Michael Cronin (actor)
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|Born||1942 (age 74–75)
Cranfield, Bedfordshire, England
Born in Cranfield, Bedfordshire during World War II, he was educated by the Christian Brothers in Bristol, and at the University of London where he studied English. He lives in London with his wife and they have two sons.
Cronin is a television and stage actor, particularly remembered for his role as PE teacher 'Bullet' Baxter in the television series Grange Hill between 1979 and 1986. He also made a cameo appearance as Baxter in a 2000 edition of The Grimleys. He also appeared in Fawlty Towers as Irish cowboy builder Lurphy (whom Manuel memorably called a "hideous orangutan"). He has appeared in episodes of Foyle's War, Midsomer Murders, The Gentle Touch, The Sweeney and Bergerac. In 1990 he played Alfred Inglethorp in the Agatha Christie's Poirot film The Mysterious Affair at Styles, and played Sergei in the 2000 television adaptation of Anna Karenina. He also occasionally appeared in the BBC television programme Merlin (2008), as the character Geoffrey of Monmouth He also made an appearance in the second episode of the second series of Citizen Khan as a friend of Naani's who turns out to be gay. Other television work includes: The Sweeney, Marie Curie, The Chinese Puzzle (TV series), Midnight at the Starlight, Invasion, Tiny Revolutions, The Gentle Touch, Glorious Day, Bergerac, The Bill, Wycliffe, Tom Jones, Shakespeare Shorts, Our Mutual Friend, Goodnight Mr Tom, Law & Order: UK, and Mayor of Casterbridge.
His theatre work includes: An Empty Desk (Royal Court); Duet for One, Hamlet, Due Process of Law ( Dukes, Lancaster); Hamlet, Jail Diary of Albie Sachs, and Gloo Joo ( Young Vic); Hedda Gabler (Octagon, Bolton); Caesar and Cleopatra, The Prisoner of Zenda, and The Corn is Green ( Greenwich Theatre). From 1986 to 1991 he worked with the English Shakespeare Company in Richard II, Henry IV Pts 1 and 2, Henry V, Henry VI, Richard III, Coriolanus, and The Winter's Tale, and toured with them in the UK, Europe, Japan, US, India and Australia; All My Sons (Oxford Stage Company/ Wolsey); Purcell's The Indian Queen with the King's Consort and NYMT at the Queen Elizabeth Hall and Schwetzingen Festival in Germany; Hamlet, and, Comedians (The Belgrade, Coventry); Northanger Abbey (Greenwich Theatre); The Merchant of Venice (Salisbury Playhouse); Timon of Athens (AJTC Brix Theatre) The Taming of the Shrew, Don Juan The Masterbuilder, The Cherry Orchard, Love’s Labour’s Lost, Ghosts, King Lear, Romeo and Juliet, Twelfth Night, (English Touring Theatre) Mary Stuart (Derby Playhouse) Richard II (Steven Berkoff) Hamlet, Mother Courage (English Touring Theatre); The Last Confession (Chichester/The Haymarket London).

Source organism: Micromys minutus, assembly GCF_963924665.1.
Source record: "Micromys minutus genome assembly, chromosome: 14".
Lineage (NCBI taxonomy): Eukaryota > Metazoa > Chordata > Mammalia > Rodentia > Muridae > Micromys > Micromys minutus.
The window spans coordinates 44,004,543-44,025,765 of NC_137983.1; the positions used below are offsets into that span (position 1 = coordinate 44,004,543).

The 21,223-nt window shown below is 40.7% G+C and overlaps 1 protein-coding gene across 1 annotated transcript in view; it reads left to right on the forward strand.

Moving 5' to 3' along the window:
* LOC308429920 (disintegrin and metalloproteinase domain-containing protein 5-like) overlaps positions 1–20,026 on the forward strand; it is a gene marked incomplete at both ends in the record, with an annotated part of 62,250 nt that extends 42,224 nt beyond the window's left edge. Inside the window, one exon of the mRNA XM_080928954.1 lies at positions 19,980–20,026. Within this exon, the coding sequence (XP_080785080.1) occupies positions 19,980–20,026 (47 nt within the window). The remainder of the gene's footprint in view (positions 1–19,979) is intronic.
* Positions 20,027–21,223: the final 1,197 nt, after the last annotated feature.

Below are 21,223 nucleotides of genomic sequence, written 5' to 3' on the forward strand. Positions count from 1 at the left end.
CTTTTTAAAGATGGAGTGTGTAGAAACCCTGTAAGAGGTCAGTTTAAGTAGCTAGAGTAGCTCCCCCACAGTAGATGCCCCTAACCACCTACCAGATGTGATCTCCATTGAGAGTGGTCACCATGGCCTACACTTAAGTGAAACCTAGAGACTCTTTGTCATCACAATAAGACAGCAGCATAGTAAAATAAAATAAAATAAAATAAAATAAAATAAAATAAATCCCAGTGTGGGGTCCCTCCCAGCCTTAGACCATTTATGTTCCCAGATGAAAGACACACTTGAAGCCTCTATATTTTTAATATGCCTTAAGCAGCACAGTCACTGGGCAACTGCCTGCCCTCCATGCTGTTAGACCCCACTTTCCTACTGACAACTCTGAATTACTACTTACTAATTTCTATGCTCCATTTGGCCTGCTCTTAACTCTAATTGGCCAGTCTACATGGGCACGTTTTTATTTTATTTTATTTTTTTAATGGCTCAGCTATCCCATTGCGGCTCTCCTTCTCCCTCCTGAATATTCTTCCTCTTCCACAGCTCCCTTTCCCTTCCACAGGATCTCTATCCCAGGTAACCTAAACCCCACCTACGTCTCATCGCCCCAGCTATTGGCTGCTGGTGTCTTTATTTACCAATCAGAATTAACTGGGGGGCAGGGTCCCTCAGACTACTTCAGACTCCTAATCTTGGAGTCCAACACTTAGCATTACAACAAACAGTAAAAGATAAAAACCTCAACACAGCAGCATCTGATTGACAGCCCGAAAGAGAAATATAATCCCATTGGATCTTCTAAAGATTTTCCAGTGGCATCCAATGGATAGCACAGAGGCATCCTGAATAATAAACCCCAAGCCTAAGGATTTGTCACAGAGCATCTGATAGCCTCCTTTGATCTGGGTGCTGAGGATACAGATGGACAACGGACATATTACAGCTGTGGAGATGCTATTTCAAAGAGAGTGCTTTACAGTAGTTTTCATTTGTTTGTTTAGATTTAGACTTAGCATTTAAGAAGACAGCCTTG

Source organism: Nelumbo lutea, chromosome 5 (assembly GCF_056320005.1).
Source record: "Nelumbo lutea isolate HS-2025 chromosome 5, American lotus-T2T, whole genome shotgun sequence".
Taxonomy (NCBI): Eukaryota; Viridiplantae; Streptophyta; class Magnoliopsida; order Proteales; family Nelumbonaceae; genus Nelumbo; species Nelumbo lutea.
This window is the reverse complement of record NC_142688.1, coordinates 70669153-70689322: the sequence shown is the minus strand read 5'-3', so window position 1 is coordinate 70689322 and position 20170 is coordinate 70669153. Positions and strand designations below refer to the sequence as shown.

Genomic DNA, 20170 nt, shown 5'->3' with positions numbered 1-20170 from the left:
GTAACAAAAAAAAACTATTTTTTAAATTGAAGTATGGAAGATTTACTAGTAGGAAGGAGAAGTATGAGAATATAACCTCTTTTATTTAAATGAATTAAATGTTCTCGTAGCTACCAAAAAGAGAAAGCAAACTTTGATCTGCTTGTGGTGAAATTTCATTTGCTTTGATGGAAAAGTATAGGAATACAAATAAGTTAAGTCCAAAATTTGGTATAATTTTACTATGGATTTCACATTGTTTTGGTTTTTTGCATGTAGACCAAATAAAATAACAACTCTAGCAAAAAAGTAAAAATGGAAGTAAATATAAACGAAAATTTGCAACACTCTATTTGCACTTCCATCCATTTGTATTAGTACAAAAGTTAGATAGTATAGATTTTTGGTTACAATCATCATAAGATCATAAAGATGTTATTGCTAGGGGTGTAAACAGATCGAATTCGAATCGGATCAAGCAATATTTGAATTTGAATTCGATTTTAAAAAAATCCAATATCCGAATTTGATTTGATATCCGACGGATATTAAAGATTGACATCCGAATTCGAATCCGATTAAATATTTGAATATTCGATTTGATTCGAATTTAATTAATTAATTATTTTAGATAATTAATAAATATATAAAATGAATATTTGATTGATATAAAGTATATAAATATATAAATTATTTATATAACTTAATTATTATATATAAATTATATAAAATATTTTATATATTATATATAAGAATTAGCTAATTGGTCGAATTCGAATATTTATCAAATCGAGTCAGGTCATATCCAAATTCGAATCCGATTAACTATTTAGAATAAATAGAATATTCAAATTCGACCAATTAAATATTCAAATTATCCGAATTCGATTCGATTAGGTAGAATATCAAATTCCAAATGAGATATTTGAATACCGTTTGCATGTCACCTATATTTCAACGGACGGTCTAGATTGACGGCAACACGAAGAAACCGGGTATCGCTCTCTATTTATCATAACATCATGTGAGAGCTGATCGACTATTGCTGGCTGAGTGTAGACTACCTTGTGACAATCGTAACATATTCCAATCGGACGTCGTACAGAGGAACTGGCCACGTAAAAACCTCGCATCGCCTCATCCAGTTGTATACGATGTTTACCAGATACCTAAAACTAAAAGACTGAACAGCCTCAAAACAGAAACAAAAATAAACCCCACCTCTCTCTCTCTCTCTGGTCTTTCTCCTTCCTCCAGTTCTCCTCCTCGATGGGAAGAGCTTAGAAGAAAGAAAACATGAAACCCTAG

His film appearances include The Sexplorer (1975), Secrets of a Superstud (1976), Jesus of Nazareth (1977), What's Up Nurse! (1977), Le Pétomane (1979), Hopscotch (1980), Captive (1986), The Grotesque (1995), Double Identity (2009) and The Wolfman (2010).
Michael Cronin has written three children's novels, published by Oxford University Press. His first novel, Against the Day, was short listed for the 1999 Angus Book Award. The story is set after the end of Second World War in an England that has fallen under Nazi occupation. It follows the adventures of two boys who become dangerously involved in a secret resistance movement. A sequel, Through the Night, was published in 2003. A third book in the series, In the Morning, was published in 2005.
- Against The Day - 1998 novel (ISBN 0-19-275267-7)
- Through the Night - 2003 novel (ISBN 0-19-275221-9)
- In The Morning - 2005 novel (ISBN 0-19-275447-5)
- No Final Truth - film script
- Stealing the Fire - film script